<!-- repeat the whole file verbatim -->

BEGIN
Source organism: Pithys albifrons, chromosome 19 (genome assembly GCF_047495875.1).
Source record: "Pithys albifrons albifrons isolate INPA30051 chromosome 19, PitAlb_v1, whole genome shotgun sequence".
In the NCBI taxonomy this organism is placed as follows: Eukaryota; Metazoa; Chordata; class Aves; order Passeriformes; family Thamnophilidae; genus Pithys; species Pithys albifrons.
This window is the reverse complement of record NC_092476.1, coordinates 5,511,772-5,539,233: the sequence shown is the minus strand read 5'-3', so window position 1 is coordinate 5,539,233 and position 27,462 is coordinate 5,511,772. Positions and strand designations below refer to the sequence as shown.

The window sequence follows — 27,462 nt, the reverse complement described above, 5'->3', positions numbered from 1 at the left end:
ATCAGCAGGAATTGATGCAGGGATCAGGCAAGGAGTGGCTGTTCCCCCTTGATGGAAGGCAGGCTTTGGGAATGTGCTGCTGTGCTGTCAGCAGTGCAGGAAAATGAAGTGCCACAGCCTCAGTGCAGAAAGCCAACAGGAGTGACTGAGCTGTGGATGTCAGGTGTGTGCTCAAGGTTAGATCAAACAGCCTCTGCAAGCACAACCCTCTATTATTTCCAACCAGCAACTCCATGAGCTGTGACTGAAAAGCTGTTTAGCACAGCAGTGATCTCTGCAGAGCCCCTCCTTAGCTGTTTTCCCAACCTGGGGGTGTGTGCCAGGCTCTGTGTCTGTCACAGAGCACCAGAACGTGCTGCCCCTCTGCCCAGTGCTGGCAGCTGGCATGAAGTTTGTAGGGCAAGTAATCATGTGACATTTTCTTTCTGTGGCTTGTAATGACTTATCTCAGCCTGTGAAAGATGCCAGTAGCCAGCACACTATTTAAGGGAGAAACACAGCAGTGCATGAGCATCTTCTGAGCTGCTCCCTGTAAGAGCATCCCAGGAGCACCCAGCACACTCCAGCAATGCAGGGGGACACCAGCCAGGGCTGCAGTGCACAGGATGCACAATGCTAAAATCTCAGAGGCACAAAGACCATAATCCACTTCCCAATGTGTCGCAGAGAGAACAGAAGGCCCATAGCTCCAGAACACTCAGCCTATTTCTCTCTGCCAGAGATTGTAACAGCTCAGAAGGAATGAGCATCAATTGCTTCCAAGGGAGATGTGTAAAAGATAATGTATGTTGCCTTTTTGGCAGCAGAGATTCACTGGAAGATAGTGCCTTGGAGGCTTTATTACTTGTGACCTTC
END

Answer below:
Source organism: Pithys albifrons, chromosome 19 (genome assembly GCF_047495875.1).
Source record: "Pithys albifrons albifrons isolate INPA30051 chromosome 19, PitAlb_v1, whole genome shotgun sequence".
In the NCBI taxonomy this organism is placed as follows: Eukaryota; Metazoa; Chordata; class Aves; order Passeriformes; family Thamnophilidae; genus Pithys; species Pithys albifrons.
This window is the reverse complement of record NC_092476.1, coordinates 5,511,772-5,539,233: the sequence shown is the minus strand read 5'-3', so window position 1 is coordinate 5,539,233 and position 27,462 is coordinate 5,511,772. Positions and strand designations below refer to the sequence as shown.

The window sequence follows — 27,462 nt, the reverse complement described above, 5'->3', positions numbered from 1 at the left end:
ATCAGCAGGAATTGATGCAGGGATCAGGCAAGGAGTGGCTGTTCCCCCTTGATGGAAGGCAGGCTTTGGGAATGTGCTGCTGTGCTGTCAGCAGTGCAGGAAAATGAAGTGCCACAGCCTCAGTGCAGAAAGCCAACAGGAGTGACTGAGCTGTGGATGTCAGGTGTGTGCTCAAGGTTAGATCAAACAGCCTCTGCAAGCACAACCCTCTATTATTTCCAACCAGCAACTCCATGAGCTGTGACTGAAAAGCTGTTTAGCACAGCAGTGATCTCTGCAGAGCCCCTCCTTAGCTGTTTTCCCAACCTGGGGGTGTGTGCCAGGCTCTGTGTCTGTCACAGAGCACCAGAACGTGCTGCCCCTCTGCCCAGTGCTGGCAGCTGGCATGAAGTTTGTAGGGCAAGTAATCATGTGACATTTTCTTTCTGTGGCTTGTAATGACTTATCTCAGCCTGTGAAAGATGCCAGTAGCCAGCACACTATTTAAGGGAGAAACACAGCAGTGCATGAGCATCTTCTGAGCTGCTCCCTGTAAGAGCATCCCAGGAGCACCCAGCACACTCCAGCAATGCAGGGGGACACCAGCCAGGGCTGCAGTGCACAGGATGCACAATGCTAAAATCTCAGAGGCACAAAGACCATAATCCACTTCCCAATGTGTCGCAGAGAGAACAGAAGGCCCATAGCTCCAGAACACTCAGCCTATTTCTCTCTGCCAGAGATTGTAACAGCTCAGAAGGAATGAGCATCAATTGCTTCCAAGGGAGATGTGTAAAAGATAATGTATGTTGCCTTTTTGGCAGCAGAGATTCACTGGAAGATAGTGCCTTGGAGGCTTTATTACTTGTGACCTTC